Photo 9: State University of Zanzibar (SUZA) (November 29, 2016)
One might think that Prof. Sheikh is the person on the left, but in fact, he is the person on the right. The person on the left is Mr. Hassan R. Ali, who has recently completed his graduate studies. Mr. Ali was Prof. Sheikh’s teacher in elementary school; he entered graduate school at SUZA several years ago and has now become the apprentice of Prof. Sheikh, his former student.


My other objective in visiting Zanzibar was to gain some sort of knowledge about the living environment. In the past, I had visited Zanzibar to collect samples to test the quality of well water, traveling around to approximately 100 wells on Unguja Island; it was Mr. Ali (Photo 9) who accompanied me. To find out if there had been any changes in the landscape in the two years, I traveled the wide area of Unguja Island for a second time (see map).
The coastline south of Unguja’s north tip and central east coast are bristling with resort hotels for foreign tourists. Areas, where no buildings have been constructed, are also surrounded by fences; there are long stretches of empty spaces extending along the coastline where people cannot enter. Perhaps because most of the areas facing the coast have been filled up, hotels are now springing up on the west side of the road along the coastline (that is, on the other side of the road and the coastline). The local residents who have provided the land for these hotel sites (it is unclear whether the land was sold or rented out) are continuing to build houses farther away from the coast. The transformation of the east coast into resort areas is also progressing steadily along the coastline north of the central region. Finding a compromise between the livelihood needs of local residents, such as fishing and collecting marine products on the shore, on the one hand, and the hotel industry and the development of marine sports geared toward foreigners on the other, is becoming increasingly problematic (Photo 10).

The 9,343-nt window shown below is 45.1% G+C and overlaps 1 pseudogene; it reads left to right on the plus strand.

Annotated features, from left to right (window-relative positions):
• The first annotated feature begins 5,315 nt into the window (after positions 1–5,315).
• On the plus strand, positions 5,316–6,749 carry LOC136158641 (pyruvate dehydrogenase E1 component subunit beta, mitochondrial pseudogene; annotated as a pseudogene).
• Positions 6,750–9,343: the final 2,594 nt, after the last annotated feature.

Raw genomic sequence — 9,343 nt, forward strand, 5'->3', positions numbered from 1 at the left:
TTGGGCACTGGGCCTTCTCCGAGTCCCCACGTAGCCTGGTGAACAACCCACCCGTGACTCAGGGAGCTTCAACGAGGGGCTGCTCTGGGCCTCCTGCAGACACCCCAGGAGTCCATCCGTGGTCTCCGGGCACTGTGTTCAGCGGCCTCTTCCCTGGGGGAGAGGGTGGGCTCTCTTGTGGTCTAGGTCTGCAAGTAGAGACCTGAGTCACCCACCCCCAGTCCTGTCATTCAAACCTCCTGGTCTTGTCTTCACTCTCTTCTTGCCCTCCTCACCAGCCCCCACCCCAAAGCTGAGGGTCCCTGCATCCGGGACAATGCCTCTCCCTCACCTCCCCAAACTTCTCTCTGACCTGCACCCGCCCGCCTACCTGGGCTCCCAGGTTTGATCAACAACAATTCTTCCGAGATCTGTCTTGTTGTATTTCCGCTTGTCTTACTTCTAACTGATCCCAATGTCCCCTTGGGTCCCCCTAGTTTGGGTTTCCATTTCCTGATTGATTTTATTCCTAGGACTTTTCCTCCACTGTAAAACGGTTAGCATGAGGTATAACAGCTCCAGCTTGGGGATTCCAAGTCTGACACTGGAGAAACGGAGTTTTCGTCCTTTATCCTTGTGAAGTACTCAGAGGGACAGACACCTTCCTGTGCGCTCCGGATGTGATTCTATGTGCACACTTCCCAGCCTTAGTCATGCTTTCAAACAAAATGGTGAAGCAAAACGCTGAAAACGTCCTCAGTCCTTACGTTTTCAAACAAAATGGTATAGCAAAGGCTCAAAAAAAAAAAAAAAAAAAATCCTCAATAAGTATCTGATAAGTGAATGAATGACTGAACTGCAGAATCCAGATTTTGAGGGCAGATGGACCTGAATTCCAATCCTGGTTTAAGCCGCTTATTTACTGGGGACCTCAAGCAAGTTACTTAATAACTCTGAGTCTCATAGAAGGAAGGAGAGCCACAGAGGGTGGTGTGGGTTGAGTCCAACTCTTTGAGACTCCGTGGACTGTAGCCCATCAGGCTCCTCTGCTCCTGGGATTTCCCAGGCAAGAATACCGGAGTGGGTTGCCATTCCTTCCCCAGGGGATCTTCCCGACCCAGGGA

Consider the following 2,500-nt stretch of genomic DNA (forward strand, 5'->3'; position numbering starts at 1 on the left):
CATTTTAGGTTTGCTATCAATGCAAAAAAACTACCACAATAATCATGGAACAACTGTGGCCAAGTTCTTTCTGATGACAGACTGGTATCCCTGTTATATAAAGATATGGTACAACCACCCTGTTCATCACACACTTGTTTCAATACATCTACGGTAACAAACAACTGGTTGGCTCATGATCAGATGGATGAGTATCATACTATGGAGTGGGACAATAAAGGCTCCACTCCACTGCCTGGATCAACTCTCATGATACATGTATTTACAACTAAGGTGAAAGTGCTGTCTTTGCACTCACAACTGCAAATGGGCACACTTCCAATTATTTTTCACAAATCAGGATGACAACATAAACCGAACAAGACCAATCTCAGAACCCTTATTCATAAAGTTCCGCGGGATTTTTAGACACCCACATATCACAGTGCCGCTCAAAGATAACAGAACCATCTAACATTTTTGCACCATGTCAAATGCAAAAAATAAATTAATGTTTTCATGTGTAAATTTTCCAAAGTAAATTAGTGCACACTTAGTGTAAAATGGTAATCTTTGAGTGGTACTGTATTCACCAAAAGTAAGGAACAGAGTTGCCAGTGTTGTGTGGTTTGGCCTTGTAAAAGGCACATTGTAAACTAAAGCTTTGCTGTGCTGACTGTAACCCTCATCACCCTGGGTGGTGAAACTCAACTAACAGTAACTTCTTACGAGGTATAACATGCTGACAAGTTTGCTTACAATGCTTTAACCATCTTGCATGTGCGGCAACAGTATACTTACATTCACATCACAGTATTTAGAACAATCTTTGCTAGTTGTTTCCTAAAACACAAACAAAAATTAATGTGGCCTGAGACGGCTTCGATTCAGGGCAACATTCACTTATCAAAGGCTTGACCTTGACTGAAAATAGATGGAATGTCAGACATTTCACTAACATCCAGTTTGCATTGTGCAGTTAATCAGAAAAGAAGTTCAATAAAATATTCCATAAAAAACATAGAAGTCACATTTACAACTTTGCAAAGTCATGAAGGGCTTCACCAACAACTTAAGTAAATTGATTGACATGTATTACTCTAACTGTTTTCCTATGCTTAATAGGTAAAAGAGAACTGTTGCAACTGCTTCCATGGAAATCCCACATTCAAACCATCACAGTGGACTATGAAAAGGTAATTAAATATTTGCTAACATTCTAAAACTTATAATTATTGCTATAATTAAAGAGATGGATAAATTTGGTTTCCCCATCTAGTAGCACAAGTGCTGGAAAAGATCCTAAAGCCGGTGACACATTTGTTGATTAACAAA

Map: The roads I used on Unguja Island (roads traveled indicated in red)
The scale is not shown on the map, but Unguja Island is 1,658 km2, slightly smaller than Osaka prefecture                                               (which is 1,905 km2, the second smallest prefecture in Japan).


Photo 10: A shallow beach in Paje, on the southern part of the Unguja Island’s east coast